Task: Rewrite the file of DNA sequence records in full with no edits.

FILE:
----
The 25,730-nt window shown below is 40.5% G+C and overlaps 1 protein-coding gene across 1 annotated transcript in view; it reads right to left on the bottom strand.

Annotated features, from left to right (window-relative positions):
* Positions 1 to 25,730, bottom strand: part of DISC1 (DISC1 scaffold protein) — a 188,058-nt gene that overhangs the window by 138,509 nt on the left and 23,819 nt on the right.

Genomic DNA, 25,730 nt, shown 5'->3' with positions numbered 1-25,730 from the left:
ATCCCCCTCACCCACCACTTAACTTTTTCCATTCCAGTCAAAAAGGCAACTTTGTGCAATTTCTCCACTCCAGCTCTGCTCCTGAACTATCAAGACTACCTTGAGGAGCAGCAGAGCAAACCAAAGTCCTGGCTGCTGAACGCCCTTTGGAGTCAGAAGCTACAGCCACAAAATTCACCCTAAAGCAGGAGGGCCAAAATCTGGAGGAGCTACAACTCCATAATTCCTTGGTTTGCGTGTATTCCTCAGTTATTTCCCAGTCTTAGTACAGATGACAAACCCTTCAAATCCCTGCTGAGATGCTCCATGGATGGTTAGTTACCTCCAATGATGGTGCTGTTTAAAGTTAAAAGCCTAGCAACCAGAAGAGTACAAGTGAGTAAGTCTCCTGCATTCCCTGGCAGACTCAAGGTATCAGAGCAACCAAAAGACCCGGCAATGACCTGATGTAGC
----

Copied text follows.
The 25,730-nt window shown below is 40.5% G+C and overlaps 1 protein-coding gene across 1 annotated transcript in view; it reads right to left on the bottom strand.

Annotated features, from left to right (window-relative positions):
* Positions 1 to 25,730, bottom strand: part of DISC1 (DISC1 scaffold protein) — a 188,058-nt gene that overhangs the window by 138,509 nt on the left and 23,819 nt on the right.

Genomic DNA, 25,730 nt, shown 5'->3' with positions numbered 1-25,730 from the left:
ATCCCCCTCACCCACCACTTAACTTTTTCCATTCCAGTCAAAAAGGCAACTTTGTGCAATTTCTCCACTCCAGCTCTGCTCCTGAACTATCAAGACTACCTTGAGGAGCAGCAGAGCAAACCAAAGTCCTGGCTGCTGAACGCCCTTTGGAGTCAGAAGCTACAGCCACAAAATTCACCCTAAAGCAGGAGGGCCAAAATCTGGAGGAGCTACAACTCCATAATTCCTTGGTTTGCGTGTATTCCTCAGTTATTTCCCAGTCTTAGTACAGATGACAAACCCTTCAAATCCCTGCTGAGATGCTCCATGGATGGTTAGTTACCTCCAATGATGGTGCTGTTTAAAGTTAAAAGCCTAGCAACCAGAAGAGTACAAGTGAGTAAGTCTCCTGCATTCCCTGGCAGACTCAAGGTATCAGAGCAACCAAAAGACCCGGCAATGACCTGATGTAGC